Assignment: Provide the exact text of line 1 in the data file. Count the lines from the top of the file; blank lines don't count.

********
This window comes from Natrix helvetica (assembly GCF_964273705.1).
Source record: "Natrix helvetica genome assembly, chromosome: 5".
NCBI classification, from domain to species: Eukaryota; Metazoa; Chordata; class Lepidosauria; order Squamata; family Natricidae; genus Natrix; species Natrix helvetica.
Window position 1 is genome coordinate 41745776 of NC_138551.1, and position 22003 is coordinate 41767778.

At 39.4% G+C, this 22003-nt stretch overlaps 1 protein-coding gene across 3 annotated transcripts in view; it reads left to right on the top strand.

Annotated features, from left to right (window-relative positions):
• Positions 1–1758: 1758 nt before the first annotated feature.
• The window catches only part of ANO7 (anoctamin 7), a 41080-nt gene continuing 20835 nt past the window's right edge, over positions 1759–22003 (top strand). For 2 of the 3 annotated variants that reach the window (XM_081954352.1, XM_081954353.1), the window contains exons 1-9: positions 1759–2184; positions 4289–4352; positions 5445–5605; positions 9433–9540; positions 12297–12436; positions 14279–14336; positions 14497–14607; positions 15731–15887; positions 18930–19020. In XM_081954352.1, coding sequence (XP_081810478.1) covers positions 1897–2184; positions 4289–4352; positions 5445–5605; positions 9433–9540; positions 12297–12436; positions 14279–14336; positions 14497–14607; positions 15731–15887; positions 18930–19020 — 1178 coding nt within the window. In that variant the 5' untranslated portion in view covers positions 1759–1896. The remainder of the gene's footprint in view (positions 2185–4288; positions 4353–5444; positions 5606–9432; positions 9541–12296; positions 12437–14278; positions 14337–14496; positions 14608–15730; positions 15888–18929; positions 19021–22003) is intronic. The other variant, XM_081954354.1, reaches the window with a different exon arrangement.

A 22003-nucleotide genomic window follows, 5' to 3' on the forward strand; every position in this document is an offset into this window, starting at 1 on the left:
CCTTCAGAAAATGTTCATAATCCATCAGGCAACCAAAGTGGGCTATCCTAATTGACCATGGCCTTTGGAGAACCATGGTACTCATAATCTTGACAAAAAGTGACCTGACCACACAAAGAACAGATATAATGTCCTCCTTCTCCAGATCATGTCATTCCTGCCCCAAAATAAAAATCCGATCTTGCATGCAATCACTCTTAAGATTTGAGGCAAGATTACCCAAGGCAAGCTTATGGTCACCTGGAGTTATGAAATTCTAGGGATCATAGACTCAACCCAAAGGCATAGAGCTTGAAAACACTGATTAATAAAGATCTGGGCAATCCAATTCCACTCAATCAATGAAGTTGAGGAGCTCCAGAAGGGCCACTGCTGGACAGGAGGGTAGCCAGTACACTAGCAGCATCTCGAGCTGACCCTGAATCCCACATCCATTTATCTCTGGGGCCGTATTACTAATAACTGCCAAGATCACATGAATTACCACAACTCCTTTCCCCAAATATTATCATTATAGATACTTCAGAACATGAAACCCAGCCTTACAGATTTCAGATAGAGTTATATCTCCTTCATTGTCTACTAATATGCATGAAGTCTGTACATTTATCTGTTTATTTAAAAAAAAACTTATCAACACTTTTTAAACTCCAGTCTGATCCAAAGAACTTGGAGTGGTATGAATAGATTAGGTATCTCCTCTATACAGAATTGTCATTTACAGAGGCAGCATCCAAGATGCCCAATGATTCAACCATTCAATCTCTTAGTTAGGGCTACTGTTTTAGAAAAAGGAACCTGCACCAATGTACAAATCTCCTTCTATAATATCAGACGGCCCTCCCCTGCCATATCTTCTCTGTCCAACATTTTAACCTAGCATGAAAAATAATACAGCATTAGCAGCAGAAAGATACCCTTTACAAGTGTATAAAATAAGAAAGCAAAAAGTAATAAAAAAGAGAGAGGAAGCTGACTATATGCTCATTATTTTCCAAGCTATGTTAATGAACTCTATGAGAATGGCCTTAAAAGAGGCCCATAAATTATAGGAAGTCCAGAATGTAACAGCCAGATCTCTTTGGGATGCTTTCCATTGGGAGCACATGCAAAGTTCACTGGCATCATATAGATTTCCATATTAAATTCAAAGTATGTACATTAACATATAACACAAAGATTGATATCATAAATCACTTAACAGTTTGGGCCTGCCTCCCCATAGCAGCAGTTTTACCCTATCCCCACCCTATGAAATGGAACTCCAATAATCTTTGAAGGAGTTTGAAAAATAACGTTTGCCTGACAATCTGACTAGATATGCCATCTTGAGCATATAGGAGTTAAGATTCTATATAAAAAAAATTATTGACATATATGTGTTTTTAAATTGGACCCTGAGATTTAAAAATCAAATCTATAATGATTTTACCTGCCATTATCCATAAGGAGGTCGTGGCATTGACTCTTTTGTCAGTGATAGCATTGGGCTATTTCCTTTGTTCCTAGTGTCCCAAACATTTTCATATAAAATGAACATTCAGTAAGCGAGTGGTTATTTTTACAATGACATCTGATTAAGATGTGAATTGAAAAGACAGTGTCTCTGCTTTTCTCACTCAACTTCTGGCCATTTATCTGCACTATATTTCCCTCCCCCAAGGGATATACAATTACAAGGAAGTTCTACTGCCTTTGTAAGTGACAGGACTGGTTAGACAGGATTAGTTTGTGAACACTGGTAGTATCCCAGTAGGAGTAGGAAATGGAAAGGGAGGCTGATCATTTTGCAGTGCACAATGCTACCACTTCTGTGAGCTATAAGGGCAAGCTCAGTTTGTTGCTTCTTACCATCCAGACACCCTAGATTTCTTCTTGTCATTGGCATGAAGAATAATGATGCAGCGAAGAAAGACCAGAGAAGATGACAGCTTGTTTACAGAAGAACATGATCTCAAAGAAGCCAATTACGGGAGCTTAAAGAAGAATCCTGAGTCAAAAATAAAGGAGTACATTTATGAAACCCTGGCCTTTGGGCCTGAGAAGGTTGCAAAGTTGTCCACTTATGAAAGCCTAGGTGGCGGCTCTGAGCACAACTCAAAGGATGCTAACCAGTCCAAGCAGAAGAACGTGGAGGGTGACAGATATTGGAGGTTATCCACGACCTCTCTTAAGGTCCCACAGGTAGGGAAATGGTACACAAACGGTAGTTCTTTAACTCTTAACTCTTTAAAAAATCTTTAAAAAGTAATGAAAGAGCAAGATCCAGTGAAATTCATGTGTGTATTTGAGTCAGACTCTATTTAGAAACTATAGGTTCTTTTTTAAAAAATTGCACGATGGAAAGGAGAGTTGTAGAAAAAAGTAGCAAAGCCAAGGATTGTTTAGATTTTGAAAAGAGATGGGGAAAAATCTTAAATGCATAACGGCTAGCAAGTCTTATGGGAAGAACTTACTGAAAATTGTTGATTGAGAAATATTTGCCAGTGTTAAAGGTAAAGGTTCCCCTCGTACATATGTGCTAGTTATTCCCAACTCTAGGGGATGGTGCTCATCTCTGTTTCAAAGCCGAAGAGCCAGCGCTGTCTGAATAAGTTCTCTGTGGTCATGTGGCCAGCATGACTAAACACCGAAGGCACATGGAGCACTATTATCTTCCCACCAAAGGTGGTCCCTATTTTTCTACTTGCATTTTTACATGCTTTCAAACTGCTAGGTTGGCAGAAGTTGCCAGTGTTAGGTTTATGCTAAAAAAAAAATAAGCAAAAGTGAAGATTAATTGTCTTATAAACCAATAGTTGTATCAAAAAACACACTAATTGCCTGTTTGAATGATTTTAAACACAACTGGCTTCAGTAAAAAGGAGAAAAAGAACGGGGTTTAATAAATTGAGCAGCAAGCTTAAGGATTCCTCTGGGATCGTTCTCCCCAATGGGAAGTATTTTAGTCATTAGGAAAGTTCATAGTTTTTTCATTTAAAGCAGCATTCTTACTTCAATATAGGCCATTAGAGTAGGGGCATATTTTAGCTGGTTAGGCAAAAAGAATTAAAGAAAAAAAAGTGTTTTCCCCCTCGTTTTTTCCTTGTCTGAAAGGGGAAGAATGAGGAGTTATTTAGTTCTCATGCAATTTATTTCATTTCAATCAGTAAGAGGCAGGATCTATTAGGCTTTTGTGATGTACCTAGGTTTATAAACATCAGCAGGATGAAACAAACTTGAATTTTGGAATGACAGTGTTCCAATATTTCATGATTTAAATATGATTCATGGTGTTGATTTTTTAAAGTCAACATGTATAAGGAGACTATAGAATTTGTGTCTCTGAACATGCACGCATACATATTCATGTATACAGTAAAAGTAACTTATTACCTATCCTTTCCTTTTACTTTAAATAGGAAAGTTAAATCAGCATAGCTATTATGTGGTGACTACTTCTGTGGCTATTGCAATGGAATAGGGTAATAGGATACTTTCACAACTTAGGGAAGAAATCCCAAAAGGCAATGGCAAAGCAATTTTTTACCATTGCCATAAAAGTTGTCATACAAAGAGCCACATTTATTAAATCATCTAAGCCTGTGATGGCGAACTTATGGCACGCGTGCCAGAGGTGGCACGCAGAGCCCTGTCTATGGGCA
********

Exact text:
This window comes from Natrix helvetica (assembly GCF_964273705.1).